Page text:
Support for Propositions 30 and Proposition 37 is falling among California voters, according to a USC Dornsife/Los Angeles Times Poll released Thursday.Only 46 percent of respondents said they were in favor of Prop. 30, Gov. Jerry Brown’s tax initiative, marking the first time support has fallen below the 50 percent margin. Prop. 37, which would require foods containing genetically modified ingredients to be labeled, dropped to garnering 44 percent support from California voters.Prop. 30, which would raise revenue for public education and public safety by temporarily increasing the state sales tax by one-quarter cent and raising personal income taxes on citizens who earn more than $250,000 a year, has continually declined in the polls from a level of 61 percent support in March. Experts, such as Dan Schnur, the director of the USC Dornsife/Los Angeles Times Poll and the Jesse M. Unruh Institute of Politics, attributed this decrease in support to the public perception of the state government.“Governor Brown has successfully convinced voters that more spending on the state’s public schools is a good thing,” Schnur said. “What he has yet to do is convince them that state government can be trusted to spend their tax dollars wisely.”Additionally, Drew Lieberman of the Democratic polling firm Greenberg Quinlan Rosner, which helped conduct the poll, said that though voters want to protect education, they do not have enough trust in the measure.“Nobody likes to cut education,” Lieberman said, “but there is a lack of trust as to how the money will be allocated.”Schnur also said a large amount of negative advertising by proponents of Prop. 38, the direct competitor with Prop. 30, could have hurt its approval. Similarly, experts said negative messaging directed at Prop. 37 knocked it down in the polls.“The most significant driving force behind this shift is the amount of money that the opposition has put into the campaign,” Schnur wrote on the Dornsife website. “When voters hear a message so much more strongly from one side than the other, it’s not surprising to see the poll numbers move like this.”The USC Dornsife/Los Angeles Times Poll is conducted at regular intervals. The poll, which was conducted by Democratic polling firm Greenberg Quinlan Rosner and Republican polling firm American Viewpoint, surveyed 1,504 registered California voters.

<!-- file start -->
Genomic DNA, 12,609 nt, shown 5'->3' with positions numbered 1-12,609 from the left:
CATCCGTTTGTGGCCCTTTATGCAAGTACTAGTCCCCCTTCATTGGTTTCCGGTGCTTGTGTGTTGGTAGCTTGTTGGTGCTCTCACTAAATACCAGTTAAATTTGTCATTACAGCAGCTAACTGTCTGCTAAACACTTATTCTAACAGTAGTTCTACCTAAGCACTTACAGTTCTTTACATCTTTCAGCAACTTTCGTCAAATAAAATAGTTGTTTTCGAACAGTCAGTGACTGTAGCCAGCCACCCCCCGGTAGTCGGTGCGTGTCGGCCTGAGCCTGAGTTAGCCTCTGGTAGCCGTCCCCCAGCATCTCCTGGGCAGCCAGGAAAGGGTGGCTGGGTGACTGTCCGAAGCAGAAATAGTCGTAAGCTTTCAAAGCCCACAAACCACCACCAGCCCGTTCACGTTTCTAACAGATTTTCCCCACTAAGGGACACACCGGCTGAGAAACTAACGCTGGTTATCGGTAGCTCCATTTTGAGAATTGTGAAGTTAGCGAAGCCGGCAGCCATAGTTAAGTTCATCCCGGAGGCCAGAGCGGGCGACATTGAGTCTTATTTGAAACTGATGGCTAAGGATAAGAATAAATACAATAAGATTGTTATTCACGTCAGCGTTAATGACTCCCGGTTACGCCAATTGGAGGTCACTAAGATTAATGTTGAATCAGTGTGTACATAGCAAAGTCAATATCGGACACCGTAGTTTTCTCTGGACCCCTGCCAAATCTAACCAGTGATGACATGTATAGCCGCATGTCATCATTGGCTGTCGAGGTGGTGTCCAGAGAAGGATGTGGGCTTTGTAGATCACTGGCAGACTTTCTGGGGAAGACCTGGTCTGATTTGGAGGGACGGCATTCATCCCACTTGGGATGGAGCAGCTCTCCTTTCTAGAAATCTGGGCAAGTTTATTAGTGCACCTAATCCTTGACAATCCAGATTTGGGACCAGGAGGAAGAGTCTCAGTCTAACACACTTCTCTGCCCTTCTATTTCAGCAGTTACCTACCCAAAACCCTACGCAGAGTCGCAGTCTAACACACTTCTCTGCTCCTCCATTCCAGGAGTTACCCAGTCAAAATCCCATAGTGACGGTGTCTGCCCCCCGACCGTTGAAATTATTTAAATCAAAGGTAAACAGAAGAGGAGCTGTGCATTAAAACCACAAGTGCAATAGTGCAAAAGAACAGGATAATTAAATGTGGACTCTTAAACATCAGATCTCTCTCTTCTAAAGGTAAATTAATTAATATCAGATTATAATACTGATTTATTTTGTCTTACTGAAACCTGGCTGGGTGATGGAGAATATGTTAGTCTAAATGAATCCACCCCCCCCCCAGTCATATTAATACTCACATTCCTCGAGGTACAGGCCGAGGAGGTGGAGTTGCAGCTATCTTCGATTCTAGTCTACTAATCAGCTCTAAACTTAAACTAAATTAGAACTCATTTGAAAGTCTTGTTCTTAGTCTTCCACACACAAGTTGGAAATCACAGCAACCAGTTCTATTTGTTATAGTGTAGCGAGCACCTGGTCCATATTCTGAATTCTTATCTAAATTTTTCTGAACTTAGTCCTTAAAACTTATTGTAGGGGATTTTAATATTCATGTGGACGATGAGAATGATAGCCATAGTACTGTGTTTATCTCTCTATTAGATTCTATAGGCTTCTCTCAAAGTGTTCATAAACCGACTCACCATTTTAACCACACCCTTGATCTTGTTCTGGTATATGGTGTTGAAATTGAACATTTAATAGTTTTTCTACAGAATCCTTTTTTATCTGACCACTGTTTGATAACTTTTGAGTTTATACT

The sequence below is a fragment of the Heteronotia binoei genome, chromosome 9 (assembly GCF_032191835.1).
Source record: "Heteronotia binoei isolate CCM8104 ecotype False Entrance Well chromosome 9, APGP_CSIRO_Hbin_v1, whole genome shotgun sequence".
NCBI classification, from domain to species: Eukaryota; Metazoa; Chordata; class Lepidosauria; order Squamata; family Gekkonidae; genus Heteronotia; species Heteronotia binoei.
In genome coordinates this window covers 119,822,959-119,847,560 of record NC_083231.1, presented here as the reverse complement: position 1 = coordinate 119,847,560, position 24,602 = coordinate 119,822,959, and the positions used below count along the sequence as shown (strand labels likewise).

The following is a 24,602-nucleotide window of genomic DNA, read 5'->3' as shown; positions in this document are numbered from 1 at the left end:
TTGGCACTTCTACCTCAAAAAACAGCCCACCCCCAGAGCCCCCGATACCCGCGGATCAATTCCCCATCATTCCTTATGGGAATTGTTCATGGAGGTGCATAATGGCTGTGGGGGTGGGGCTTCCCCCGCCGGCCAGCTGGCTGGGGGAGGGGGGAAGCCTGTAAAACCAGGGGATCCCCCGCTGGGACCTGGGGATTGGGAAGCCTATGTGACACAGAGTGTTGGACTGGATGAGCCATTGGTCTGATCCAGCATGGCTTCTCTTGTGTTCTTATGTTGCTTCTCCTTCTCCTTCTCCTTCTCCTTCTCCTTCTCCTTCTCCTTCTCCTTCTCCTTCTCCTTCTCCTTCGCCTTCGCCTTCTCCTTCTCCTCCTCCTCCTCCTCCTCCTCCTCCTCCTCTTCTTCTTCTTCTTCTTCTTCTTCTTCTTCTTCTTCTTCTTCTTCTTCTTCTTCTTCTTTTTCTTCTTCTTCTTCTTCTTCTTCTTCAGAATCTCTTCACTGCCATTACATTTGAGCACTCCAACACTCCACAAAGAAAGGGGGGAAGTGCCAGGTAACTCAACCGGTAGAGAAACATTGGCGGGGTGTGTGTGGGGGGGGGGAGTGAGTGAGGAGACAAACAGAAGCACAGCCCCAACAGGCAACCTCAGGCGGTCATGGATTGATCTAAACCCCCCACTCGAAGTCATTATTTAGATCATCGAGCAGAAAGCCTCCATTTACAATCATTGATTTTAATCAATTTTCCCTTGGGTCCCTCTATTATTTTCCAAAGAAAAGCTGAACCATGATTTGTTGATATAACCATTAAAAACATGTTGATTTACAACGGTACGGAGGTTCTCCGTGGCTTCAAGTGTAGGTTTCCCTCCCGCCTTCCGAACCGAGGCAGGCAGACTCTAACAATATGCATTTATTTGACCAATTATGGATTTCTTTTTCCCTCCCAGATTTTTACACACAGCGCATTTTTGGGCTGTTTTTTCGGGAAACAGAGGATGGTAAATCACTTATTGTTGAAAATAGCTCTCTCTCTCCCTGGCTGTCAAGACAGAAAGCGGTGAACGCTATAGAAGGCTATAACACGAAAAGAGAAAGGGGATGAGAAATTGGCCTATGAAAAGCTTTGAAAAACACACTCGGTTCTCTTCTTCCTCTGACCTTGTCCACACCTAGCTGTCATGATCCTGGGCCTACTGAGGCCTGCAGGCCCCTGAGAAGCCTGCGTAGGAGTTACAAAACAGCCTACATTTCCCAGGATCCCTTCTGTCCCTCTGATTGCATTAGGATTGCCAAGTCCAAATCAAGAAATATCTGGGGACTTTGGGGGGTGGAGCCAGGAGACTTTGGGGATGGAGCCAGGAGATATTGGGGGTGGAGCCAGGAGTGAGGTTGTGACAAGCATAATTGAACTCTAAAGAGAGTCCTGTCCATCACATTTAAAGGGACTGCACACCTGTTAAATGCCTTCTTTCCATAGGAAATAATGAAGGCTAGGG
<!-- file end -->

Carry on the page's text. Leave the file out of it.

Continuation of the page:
RALEIGH, N.C. – Considering their position in the Eastern Conference playoff race, the Carolina Hurricanes know they can’t let any points get away if they want to defend their Stanley Cup title. On Tuesday night, that meant avoiding a letdown against the Western Conference’s last- place team. Staples Center, 7:30 p.m. FSN, KTLK/1150, KLAA/830 Scott Walker scored the go-ahead goal in the second period and David Tanabe had two assists to lead the Hurricanes past the Kings, 2-1, giving Carolina a needed win as it enters a key stretch of the schedule. Carolina 2, Kings 1Saturday: vs. Ducks Ray Whitney also scored for the Hurricanes. Cam Ward made 21 saves and didn’t face much pressure in earning a relatively easy win. “Right now you can’t worry about who you’re catching or who’s catching you,” said Walker, who scored his 17th goal of the season. “You’ve got to worry about the team you’re playing and get the two points. That’s what we focused on.” The Hurricanes play three of their next four at home, starting Thursday against the New York Rangers – who are behind the Hurricanes. They also play Southeast Division-leading Atlanta and Philadelphia, the NHL’s last-place team. “Every two points is big for us,” Ward said. Alexander Frolov scored for the Kings, who have lost 13 of 16. The Kings looked set for a good start when Carolina’s Justin Williams was given a 4-minute penalty for high-sticking Jamie Lundmark just 13 seconds in. But the Kings managed only one shot with the advantage, the beginning of an anemic offensive night. Los Angeles managed just 10 shots in the first two periods. And when the Kings got a scoring chance – as when Dustin Brown corralled a mishandled puck by Frantisek Kaberle along the boards for a breakaway chance – they couldn’t take advantage. “That’s why we’re in the predicament where’re in,” Kings coach Marc Crawford said. “We’re learning how to be a good team. When you’re a good team, you find a way to scrap, fight and claw away at good teams. “Carolina played well. They didn’t make a lot of mistakes. We didn’t play a spirited enough game.” Ward had a solid bounceback performance after allowing three goals on eight shots against Minnesota on Saturday before being pulled for John Grahame. He gave up only Frolov’s redirection goal on a power play, and stopped a clear shot from Derek Armstrong to preserve the lead in the final seconds. “I felt sharp,” Ward said. “I thought the guys played extremely well in front of me. Anytime you allow 10 shots through 10 periods, that’s saying something about team defense.” 160Want local news?Sign up for the Localist and stay informed Something went wrong. Please try again.subscribeCongratulations! You’re all set!